The IqAF health and medical programs are also growing significantly. IqAF medics dispensed the flu vaccine to over 300 IqAF personnel using a “Road Show” approach, traveling to the various units versus personnel having to come to the clinics. They broke ground on construction of the IqAF Aeromedical Center at New Al-Muthanna Air Base (NAMAB) on March 10, 2008. At Al Hurriya Air Base, the IqAF and MoD assumed full responsibility for routine care and medical coverage of IqAF personnel, relegating U.S. Air Force Expeditionary Medical Support to an interventional role involving the saving of life, limb or eyesight. This clearly demonstrates an increased willingness to accept medical missions, roles, responsibilities and capabilities.

In addition to transitioning to life-support selfreliance in December 2007, the IqAF is also progressing towards self-reliance in vehicle maintenance as the outgoing contractor trains IqAF personnel. Additionally, the IqAF increasingly utilizes the MoD to procure its own fuel instead of using FMS. IqAF is also working with MoD to develop a supply and distribution system that provides adequate accountability and security of assets in the supply chain.

Directorate General for Intelligence and Security (DGIS) and JHQ, Directorate for Intelligence (M2)

The DGIS is the lead MoD intelligence agency. Currently, it has over 3,800 assigned personnel. The Iraqi Military Intelligence Academy provides training support. The organization consists of a National Headquarters, the Intelligence Academy, 18 Provincial Headquarters and 91 field offices. The final MTOE is awaiting final approval by the Defense Council. DGIS conducts intelligence collection, processing, analysis and reporting of human intelligence (HUMINT), signals intelligence (SIGINT) and imagery and mapping. The MNSTC-I Intelligence Transition Team assessed the DGIS as effective with limitations. The newly established SIGINT and Imagery and Mapping Directorates are rapidly establishing basic capability. Dissemination has vastly improved as directorates become more familiar with secure automation architecture.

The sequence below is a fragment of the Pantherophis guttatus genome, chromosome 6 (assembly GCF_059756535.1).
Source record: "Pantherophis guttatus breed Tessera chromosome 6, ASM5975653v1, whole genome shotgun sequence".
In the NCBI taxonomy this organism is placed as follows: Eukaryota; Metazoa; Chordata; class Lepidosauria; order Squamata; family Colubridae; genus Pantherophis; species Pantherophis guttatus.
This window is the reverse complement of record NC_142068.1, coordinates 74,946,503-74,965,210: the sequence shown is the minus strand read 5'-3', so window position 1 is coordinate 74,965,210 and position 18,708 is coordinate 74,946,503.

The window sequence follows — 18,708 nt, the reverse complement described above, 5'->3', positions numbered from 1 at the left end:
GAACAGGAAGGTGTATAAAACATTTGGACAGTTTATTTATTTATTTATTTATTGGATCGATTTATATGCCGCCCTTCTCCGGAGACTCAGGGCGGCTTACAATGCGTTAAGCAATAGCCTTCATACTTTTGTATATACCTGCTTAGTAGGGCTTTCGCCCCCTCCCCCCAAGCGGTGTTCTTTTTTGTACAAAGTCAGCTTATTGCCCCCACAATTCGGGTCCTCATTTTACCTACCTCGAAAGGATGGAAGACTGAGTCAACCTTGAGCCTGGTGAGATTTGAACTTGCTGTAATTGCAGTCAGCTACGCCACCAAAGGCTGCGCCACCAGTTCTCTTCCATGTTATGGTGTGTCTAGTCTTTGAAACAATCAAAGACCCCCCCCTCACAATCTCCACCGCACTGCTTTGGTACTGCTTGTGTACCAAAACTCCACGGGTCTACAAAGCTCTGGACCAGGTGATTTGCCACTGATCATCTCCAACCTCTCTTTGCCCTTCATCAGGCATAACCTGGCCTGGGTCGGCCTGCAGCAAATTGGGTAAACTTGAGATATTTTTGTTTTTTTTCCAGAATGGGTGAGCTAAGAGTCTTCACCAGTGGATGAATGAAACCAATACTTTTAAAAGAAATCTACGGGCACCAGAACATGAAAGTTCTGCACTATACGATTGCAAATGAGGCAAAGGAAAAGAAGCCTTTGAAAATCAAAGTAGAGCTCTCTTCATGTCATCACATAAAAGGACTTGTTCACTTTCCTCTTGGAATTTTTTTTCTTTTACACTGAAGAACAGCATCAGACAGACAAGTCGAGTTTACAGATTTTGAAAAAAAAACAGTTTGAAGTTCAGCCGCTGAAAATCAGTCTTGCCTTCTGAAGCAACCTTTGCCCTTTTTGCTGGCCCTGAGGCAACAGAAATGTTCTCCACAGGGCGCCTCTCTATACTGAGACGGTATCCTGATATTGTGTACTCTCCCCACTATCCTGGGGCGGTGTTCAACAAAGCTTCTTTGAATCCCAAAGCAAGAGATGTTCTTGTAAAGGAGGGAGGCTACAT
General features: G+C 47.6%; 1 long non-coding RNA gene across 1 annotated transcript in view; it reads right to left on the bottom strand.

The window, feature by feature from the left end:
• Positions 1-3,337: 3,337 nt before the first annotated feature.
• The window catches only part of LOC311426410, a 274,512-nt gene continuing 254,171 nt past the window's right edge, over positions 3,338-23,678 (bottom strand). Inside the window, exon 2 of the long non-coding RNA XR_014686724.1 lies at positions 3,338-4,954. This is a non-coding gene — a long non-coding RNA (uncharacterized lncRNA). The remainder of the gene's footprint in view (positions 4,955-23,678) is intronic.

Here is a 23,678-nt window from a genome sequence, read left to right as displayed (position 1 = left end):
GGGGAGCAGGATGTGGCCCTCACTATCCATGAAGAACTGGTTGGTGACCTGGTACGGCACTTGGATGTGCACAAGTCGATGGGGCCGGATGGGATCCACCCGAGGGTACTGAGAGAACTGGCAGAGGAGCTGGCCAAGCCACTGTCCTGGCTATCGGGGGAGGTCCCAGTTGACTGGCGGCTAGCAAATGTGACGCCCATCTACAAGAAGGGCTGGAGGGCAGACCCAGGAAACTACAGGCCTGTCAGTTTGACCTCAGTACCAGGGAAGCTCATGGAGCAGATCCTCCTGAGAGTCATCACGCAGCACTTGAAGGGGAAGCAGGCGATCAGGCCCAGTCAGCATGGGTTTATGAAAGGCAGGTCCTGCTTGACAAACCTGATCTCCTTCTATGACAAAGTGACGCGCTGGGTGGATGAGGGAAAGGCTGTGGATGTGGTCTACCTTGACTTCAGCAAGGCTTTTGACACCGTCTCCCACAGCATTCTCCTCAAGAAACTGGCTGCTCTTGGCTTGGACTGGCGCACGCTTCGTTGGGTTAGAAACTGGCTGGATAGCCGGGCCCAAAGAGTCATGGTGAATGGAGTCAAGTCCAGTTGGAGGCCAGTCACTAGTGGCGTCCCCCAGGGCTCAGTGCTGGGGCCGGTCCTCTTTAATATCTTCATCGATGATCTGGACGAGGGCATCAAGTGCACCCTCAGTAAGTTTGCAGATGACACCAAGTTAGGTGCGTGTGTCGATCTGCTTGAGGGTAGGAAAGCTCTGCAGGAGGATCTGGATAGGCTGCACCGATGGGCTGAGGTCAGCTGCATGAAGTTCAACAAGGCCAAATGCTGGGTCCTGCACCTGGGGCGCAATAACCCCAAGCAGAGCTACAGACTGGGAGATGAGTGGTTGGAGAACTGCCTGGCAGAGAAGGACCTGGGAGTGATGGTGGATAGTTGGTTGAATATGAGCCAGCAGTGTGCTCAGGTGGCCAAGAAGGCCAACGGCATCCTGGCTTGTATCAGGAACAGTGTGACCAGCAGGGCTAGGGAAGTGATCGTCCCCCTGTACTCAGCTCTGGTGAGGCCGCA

The MoD staffs the JHQ M2 at 107% against authorizations. The MNSTC-I Intelligence Transition Team assessed M2 capabilities as effective. The M2 has made significant progress over the last quarter in training, planning, collection management, analysis and exploitation. The main limitation to the M2’s ability to serve as a Joint Intelligence Headquarters is the promulgation of a secure architecture (I2N) to the intelligence service headquarters and division level, thereby allowing for the rapid reporting and dissemination of intelligence throughout the services.

The M2 routinely works in concert with the JHQ M3 (operations directorate), M5 (plans directorate) and the rest of the JHQ Staff in developing and producing JHQ operational level plans. The acquisition of the Iraqi Defense Network (IDN) along with promulgation of I2N to the Service Intelligence Headquarters and each Division G2 will increase Iraqi secure communications capability and further facilitate the exchange of intelligence throughout the armed forces.

The M2 has initiated and promoted the establishment of intelligence fusion centers within the regional operations centers in order to better assess and leverage intelligence from the national level to the tactical level. M2 tasking, reporting and use of IqAF-produced intelligence in support of ground combat operations continue to improve, especially with regards to training and implementing recently approved Iraqi Intelligence Doctrine.